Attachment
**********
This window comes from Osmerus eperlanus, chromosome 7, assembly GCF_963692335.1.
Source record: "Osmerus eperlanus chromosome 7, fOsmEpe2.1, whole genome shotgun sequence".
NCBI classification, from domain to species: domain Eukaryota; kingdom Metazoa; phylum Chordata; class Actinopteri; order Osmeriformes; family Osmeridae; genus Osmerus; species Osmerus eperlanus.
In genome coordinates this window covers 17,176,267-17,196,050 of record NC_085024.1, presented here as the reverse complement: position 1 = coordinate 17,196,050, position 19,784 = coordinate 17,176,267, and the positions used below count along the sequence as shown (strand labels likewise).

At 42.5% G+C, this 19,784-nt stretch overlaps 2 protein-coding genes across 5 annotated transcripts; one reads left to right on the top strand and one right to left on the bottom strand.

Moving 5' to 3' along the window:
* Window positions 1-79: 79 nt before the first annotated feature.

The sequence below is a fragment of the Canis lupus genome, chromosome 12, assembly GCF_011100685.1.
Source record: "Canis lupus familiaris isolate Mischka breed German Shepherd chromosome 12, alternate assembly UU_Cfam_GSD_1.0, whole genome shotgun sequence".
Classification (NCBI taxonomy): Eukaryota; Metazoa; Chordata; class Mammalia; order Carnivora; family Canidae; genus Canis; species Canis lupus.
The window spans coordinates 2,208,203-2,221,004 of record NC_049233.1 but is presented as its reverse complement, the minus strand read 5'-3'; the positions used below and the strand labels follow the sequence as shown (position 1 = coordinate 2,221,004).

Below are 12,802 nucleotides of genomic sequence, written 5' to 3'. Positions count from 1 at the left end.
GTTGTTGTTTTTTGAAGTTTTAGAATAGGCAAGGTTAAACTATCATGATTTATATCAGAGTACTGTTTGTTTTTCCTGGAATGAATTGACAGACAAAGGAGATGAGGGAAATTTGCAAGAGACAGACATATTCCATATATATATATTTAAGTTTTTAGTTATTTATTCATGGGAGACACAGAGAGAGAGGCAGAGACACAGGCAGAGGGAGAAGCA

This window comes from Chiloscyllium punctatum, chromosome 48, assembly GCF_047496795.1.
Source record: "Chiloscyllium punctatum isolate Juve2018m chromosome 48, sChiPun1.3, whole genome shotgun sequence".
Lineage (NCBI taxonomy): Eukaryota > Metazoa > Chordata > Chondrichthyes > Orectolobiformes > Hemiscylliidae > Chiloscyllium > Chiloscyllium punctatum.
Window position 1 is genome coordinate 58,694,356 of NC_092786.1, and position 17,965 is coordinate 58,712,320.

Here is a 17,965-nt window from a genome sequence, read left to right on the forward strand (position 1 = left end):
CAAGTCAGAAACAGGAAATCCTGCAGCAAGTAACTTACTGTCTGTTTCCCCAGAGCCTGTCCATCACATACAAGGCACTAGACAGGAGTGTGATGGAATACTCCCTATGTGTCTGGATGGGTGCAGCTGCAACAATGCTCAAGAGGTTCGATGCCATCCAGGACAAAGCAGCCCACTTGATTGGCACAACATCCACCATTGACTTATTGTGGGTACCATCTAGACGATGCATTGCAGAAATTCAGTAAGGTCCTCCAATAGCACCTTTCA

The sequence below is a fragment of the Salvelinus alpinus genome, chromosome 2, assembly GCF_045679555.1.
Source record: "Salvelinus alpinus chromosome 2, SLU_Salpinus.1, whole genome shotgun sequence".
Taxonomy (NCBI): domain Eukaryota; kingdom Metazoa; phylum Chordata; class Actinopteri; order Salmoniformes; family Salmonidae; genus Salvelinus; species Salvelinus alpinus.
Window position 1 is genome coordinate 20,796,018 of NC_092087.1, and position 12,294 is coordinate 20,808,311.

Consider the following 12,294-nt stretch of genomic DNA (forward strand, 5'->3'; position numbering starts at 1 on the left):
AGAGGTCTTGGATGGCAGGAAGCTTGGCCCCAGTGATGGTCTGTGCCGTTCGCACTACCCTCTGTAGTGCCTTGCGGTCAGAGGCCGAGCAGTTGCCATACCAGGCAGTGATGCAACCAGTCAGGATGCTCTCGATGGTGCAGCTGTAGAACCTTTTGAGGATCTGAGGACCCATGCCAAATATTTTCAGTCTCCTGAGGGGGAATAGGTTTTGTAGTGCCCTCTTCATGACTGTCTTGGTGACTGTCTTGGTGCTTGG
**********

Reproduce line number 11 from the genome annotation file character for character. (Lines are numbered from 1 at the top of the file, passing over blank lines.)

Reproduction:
The window spans coordinates 2,208,203-2,221,004 of record NC_049233.1 but is presented as its reverse complement, the minus strand read 5'-3'; the positions used below and the strand labels follow the sequence as shown (position 1 = coordinate 2,221,004).